In general, we can say that in tendinosis the goal is to stimulate collagen production and minimize the vicious cycle of repeated overuse, whereas in tendinitis the goal is to treat the inflammation and at best reduce scar tissue and adhesions.(3) Overall, both terms tendinitis and tendinosis should be used only after proper histopathologic examination.(4) However, this is rarely a clinically useful diagnosis, although the therapy between the two is very different. 

In this context, it should be noted that the division into tendinitis and tendinosis is simplified. Often, both inflammatory and degenerative aspects are present in a tendinopathy. It is therefore to be understood rather as a spectrum. Also, it is thought that in tendinosis there is a “low grade inflammation”, but this is not manifested by the classic signs of inflammation such as hyperthermia, redness or swelling.

Incidentally, it is interesting to note that tendinosis is often clinically silent, i.e., it does not cause pain.4,5 For example, in autopsies of 70-year-old individuals, tendinopathy is found in 30-50% of individuals.5 Frequently, the initial manifestation of tendinosis is a rupture. However, tendinosis may also occur together with painful paratendinopathy (that is, inflammation or damage to tissue surrounding the tendon).4 The question that naturally arises here in relation to FQAD is why the pain in the Achilles tendon, for example, is so severe after taking ciprofloxacin, levofloxacin and the like, even though there is usually no acute inflammation, such as after a sports injury? Find out more in our article on the causes of tendon pain. (Crosslink article 7: What causes pain in the tendon area?) Next, however, we will discuss the general causes of tendon disorders (Crosslink article 5: Causes of tendon disorders) to deepen our knowledge on the subject of tendons. The question that naturally arises here in relation to FQAD is why the pain in the Achilles tendon, for example, is so severe after taking ciprofloxacin, levofloxacin and the like, even though there is usually no acute inflammation like after a sports injury? Find out more in our article on the causes of tendon pain. Next, however, we will discuss the general causes of tendon disorders in order to deepen our knowledge on the subject of tendons.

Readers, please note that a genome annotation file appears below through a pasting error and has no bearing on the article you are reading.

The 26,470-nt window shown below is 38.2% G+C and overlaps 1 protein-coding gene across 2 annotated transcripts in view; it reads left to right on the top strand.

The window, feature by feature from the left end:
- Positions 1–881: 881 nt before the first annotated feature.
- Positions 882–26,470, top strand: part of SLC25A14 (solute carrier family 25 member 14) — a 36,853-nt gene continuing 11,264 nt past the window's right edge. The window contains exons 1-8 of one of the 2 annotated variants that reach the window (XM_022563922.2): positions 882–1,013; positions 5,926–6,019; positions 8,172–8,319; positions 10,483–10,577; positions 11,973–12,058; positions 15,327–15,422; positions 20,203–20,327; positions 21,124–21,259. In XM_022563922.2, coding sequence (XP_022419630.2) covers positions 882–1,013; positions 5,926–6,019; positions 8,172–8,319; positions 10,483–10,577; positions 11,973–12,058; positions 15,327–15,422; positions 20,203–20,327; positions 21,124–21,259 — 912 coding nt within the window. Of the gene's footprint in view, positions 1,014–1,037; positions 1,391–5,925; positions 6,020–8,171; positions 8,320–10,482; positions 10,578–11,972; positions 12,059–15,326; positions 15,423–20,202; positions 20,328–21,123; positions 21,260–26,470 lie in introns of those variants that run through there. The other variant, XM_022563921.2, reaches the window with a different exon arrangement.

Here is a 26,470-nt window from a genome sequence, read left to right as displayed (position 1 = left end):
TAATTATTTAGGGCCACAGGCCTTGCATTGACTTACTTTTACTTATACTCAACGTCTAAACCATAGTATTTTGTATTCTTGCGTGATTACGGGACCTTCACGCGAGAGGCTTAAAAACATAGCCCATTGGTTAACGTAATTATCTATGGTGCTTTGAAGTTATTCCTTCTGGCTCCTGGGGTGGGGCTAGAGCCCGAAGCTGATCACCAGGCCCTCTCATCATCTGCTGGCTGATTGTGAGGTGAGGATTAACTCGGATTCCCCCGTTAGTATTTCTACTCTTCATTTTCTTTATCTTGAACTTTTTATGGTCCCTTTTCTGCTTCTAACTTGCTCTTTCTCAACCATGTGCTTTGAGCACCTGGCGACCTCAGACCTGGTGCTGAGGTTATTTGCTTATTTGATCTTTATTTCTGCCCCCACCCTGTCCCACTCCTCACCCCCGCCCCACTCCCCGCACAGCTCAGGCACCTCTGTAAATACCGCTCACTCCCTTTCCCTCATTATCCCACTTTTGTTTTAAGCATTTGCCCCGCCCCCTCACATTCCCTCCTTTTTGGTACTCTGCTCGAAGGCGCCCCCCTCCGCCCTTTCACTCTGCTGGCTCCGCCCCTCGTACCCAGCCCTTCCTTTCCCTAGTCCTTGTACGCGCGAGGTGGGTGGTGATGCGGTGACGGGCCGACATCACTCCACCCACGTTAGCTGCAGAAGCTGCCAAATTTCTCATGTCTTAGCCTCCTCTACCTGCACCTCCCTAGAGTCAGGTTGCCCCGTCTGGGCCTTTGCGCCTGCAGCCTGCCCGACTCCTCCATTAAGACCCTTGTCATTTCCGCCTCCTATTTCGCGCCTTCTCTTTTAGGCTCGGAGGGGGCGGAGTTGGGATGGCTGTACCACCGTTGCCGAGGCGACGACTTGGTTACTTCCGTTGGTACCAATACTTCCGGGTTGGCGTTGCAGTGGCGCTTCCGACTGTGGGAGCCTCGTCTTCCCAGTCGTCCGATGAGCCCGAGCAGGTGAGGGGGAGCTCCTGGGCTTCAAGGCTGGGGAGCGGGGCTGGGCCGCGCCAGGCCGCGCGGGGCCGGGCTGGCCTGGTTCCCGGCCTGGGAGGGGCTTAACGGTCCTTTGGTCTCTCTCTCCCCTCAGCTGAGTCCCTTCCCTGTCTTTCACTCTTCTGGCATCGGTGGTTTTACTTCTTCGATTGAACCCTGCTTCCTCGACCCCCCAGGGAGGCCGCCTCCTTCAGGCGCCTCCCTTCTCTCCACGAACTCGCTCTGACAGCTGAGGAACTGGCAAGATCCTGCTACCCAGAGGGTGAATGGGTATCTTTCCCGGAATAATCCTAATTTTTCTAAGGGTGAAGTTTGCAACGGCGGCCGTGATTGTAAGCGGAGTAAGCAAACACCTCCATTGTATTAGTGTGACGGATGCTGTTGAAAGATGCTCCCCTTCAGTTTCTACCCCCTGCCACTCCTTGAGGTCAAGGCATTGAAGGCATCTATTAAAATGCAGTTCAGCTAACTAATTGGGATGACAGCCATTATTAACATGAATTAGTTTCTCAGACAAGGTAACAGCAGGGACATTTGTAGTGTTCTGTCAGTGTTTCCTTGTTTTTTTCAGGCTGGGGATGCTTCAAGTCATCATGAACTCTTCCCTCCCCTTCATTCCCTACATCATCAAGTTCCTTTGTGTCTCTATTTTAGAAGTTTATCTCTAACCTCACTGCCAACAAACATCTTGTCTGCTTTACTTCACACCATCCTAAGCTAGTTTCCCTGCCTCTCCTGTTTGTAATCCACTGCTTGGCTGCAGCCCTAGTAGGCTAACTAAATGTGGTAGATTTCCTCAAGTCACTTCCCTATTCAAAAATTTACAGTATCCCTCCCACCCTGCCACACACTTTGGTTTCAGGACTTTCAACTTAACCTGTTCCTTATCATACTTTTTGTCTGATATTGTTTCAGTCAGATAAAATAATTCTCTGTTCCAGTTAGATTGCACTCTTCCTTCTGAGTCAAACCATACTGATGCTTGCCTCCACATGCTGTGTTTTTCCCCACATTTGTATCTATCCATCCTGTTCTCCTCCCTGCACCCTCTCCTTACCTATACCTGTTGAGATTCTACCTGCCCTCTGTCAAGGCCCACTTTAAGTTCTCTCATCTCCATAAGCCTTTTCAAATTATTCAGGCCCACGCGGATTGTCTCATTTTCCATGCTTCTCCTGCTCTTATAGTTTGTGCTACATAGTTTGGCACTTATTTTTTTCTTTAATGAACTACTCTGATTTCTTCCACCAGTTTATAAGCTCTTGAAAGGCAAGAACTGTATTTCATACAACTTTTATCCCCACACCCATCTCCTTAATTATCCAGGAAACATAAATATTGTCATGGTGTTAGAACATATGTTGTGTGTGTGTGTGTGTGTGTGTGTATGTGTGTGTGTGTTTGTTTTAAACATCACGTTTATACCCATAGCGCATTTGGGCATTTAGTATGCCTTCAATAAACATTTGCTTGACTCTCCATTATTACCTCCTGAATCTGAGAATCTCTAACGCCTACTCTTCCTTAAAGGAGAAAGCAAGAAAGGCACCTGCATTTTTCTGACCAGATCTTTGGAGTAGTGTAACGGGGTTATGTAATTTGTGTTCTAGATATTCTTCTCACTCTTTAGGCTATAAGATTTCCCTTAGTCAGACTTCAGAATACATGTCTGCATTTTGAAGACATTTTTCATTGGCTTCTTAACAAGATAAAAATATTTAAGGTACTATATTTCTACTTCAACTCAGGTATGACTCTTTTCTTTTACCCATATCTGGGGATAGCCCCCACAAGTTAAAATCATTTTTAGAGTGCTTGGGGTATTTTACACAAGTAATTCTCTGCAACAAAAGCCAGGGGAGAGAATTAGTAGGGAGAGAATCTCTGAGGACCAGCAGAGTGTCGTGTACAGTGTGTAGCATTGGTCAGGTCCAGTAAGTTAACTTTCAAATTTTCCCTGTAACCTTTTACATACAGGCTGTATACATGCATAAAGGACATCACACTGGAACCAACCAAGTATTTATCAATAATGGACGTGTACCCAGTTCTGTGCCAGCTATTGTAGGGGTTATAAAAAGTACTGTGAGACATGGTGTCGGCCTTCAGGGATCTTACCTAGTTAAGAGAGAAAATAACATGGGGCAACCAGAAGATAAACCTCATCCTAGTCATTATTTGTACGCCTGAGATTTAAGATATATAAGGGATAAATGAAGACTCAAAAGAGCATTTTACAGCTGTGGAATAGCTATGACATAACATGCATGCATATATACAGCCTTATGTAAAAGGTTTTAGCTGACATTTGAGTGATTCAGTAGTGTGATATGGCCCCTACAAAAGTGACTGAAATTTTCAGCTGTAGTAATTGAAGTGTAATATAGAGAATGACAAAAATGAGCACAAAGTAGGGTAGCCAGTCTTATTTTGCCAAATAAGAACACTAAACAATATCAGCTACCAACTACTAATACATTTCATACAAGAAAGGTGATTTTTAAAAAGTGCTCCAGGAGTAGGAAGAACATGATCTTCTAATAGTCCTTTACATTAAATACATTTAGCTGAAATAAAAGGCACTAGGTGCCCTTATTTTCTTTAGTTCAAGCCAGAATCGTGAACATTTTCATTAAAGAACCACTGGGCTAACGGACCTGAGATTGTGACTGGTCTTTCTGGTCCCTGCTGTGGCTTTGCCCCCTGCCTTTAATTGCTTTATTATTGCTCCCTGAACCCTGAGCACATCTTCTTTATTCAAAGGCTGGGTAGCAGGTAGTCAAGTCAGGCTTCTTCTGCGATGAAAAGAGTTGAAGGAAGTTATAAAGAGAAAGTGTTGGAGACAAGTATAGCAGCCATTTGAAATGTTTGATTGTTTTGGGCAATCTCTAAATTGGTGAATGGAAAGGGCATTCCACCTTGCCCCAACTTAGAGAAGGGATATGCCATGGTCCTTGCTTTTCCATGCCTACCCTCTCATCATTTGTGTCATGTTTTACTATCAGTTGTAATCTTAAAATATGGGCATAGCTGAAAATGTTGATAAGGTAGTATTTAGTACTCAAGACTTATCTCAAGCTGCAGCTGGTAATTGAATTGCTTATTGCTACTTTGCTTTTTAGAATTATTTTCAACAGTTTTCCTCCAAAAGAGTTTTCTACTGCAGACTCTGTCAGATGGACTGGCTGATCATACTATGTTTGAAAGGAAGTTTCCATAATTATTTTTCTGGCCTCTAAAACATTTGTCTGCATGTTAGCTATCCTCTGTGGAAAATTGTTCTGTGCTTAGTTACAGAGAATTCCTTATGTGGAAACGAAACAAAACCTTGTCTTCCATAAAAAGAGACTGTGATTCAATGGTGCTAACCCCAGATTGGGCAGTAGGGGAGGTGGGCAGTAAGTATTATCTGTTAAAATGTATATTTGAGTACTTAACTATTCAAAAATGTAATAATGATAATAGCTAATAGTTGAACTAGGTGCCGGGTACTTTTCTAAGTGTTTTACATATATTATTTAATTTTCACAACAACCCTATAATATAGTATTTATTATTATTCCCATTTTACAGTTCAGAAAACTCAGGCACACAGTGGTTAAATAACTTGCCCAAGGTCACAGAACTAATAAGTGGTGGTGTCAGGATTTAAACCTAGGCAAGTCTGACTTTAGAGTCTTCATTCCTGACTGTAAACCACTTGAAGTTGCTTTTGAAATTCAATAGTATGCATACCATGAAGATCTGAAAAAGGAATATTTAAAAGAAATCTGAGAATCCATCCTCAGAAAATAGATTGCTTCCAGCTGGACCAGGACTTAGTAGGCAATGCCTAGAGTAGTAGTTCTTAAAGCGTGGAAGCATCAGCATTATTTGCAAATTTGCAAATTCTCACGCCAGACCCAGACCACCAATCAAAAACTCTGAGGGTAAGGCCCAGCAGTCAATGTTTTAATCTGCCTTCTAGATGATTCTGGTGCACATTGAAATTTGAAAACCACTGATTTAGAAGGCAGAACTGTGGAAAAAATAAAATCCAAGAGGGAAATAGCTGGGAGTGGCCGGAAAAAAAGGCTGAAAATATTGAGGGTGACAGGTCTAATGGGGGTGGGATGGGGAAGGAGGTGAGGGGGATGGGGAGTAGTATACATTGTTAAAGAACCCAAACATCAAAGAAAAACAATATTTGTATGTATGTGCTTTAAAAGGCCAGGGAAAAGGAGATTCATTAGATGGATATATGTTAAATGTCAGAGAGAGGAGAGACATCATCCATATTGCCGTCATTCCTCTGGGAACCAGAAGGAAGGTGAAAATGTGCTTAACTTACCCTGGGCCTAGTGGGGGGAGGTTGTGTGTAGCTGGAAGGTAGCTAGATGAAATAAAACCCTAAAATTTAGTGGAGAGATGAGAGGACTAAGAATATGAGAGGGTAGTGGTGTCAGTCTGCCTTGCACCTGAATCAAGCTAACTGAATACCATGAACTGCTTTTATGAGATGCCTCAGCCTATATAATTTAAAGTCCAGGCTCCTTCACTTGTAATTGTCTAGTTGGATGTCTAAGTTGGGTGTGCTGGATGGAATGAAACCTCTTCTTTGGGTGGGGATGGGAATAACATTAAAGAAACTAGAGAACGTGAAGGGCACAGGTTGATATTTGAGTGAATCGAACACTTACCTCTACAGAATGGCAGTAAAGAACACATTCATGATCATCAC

Marco Karrer B.Med

Many thanks for their cooperation: Andrea Gall (spelling), Ferdinand Dirsch (SEO, additions, translation into English), Michael Rosar (content, simplifications), Patrick Horisberger (content, simplifications),


First publication: 28.05.2023

Update 15.01.2023



  1. Pathologie das Lehrbuch, G. Höfler, H. Kreipe, H. Moch 6. Aufl. 2019
  2. https://www.sports-health.com/sports-injuries/general-injuries/what-difference-between-tendonitis-tendinosis-and-tendinopathy#footnote1
  3. Tendinopathy: Why the difference between Tendinitis und Tendinosis Matters; 2012
  4. Biology of tendon injury: healing, modeling and remodeling P. Sharma and N. Maffuli; 2006
  5. Pathogenesis of tendinopathies: inflammation or degeneration? Michele Abate et al.
  6. Histologie das Lehrbuch, Ulrich Welsch, Wolfgang Kummer, Thomas Deller Elsevier 5. Auflage 2018
  7. https://www.amboss.com/de/wissen/Tendinopathie
  8. https://de.wiktionary.org/wiki/-pathie#:~:text=%2Dpathie-,%2Dpathie,mit%20der%20Bedeutung%3A%20Methode%2C%20Heilmethode